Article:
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Next, we went to the bread shop, which is the most nondescript shop I think I’ve ever seen.  What you have to do is follow the scent of baking bread with your nose, and look for a bunch of people standing around chatting happily, and moving in a constant stream in and out of a narrow door.  That’s the line for bread.

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Once inside, I was crammed shoulder to shoulder with people buying multiple bags of bread, biscotti, pizza, and cornetti (croissants).  Jack stood in a corner, with his backpack and sunglasses on, eating an apple.  He looked as nonchalent as a true Italian.  The only proper name of a bread I knew was pizza bianca (what we call focaccia), so I asked for that and used gestures and alternate “grazie”s and “per favore”s to indicate how much I wanted.  Then I asked for quattro biscotti, and pointed at these cute little lemony-almondy cookies:

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Oh, boy, were they good.

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The other rainy night, we had a little casual dinner party with my parents’ best friends of four decades, who happen now to live on the same long dirt driveway in Norwich, Vermont.  I’d been wanting to make a recipe from one of my favorite bloggers, Tribeca Yummy Mummy, for roasted tomato pasta with scallops.  It was amazingly delicious, especially with picked-that-day organic sungolds and grape tomatoes and basil.  Here are the tomatoes, slicked with olive oil, sprinkled with salt and pepper, ready to get roasty:

roast tomat

We had spicy greens in a salad, and then a berry crumble.  I like making crumble, because it’s so easy.  You don’t even need to look at a recipe for the topping if you just remember “it’s all 1.”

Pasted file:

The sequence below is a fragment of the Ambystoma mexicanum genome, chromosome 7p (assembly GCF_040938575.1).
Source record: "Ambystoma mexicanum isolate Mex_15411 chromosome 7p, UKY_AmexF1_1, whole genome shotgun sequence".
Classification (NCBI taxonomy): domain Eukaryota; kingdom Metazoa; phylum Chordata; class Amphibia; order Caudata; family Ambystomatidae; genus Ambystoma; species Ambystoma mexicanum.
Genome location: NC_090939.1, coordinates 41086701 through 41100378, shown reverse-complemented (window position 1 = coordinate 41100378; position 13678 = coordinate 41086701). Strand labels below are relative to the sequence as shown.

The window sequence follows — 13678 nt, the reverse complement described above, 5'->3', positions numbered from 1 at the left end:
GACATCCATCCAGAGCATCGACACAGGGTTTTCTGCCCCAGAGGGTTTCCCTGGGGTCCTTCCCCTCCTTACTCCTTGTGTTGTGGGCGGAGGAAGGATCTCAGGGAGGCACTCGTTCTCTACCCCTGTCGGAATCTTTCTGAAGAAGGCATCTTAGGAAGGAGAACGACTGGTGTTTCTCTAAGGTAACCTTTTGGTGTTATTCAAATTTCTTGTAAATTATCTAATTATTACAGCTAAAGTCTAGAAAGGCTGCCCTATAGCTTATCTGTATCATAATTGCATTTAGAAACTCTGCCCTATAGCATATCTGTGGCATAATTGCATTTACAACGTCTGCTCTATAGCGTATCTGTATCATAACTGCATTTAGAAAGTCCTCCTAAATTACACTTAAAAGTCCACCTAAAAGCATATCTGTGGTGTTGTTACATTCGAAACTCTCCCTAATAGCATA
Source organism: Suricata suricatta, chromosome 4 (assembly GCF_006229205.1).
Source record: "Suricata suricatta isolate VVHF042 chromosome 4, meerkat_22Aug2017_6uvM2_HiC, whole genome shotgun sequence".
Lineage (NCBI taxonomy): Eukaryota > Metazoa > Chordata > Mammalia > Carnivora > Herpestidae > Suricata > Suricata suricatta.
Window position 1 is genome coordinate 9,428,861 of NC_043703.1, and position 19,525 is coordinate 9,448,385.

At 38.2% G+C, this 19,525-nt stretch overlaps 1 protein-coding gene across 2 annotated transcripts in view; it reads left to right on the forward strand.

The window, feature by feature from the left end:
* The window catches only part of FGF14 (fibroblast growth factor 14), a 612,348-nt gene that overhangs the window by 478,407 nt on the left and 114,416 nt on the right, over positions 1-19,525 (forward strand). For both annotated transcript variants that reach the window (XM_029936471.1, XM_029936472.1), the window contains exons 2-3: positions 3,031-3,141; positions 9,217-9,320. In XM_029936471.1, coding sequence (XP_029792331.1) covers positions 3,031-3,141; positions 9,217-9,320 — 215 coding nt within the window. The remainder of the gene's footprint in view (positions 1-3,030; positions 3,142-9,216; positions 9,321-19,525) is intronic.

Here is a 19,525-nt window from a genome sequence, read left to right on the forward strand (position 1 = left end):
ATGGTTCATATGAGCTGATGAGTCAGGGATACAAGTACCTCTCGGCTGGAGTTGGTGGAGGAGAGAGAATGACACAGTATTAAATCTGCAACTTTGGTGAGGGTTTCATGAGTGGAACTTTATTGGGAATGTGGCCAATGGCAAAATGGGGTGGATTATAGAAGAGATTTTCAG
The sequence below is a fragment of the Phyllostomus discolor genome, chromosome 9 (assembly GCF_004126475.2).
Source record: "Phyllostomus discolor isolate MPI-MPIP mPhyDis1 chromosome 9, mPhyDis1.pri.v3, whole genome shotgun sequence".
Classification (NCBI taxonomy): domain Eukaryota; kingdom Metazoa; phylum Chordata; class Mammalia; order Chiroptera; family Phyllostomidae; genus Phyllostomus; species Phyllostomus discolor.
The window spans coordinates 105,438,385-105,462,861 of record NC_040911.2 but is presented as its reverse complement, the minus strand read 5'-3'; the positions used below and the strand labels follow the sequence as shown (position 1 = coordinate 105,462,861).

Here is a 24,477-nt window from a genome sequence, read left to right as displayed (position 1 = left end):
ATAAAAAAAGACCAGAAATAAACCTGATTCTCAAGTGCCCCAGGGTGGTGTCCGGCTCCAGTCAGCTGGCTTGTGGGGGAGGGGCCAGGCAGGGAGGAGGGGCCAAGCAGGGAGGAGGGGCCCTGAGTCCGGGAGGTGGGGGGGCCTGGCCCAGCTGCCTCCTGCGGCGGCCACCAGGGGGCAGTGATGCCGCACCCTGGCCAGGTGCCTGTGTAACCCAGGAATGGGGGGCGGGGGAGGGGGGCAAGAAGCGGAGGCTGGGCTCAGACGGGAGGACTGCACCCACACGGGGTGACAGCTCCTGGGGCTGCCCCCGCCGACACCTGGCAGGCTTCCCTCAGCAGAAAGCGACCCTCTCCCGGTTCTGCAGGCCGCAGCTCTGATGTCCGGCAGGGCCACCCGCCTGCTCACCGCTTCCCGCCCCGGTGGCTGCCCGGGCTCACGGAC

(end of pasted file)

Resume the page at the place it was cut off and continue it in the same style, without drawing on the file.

Mixed Berry Crumble

Topping:
1 c. flour
1 c. sugar (mix brown and white)
1 stick butter, cut into small nobs
1 tsp. salt
1 handful sliced almonds (or walnuts, or oats)

Filling:

3-4 c. mixed berries (I used blueberries, raspberries, strawberries, and blackberries)
1/3 c. sugar
a sprinkle of almond extract

Preheat oven to 400.  Mix the filling in the baking pan. Frozen berries are ok.

With your fingertips, blend the topping until it all clings together in clumps.  Sprinkle the topping evenly over the filling. Bake for 40 minutes or so.

berry crumble

Get it before it’s gone!

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Strawberry-Rhubarb Pie

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For the crust, check out my post of June 7, 2009, but make a double portion, since you’ll need extra pastry for the lattice. Make the pastry, shape into two discs, and chill for several hours.

For the filling, you’ll need 3 cups fresh cut strawberries and 2 cups fresh or frozen chopped rhubarb.  Mix these with 1/2 c. flour, 1/2 c. sugar, and 1 tsp. corn starch.

Preheat oven to 375.  Roll out two 11-inch rounds of pastry, put one in a 9-inch pie plate, and cut the other into strips.  Pour in filling, and construct an over-under lattice with the pastry strips.  Bake (with a cookie sheet underneath in case of drips) for 45 or so minutes, until the crust is golden.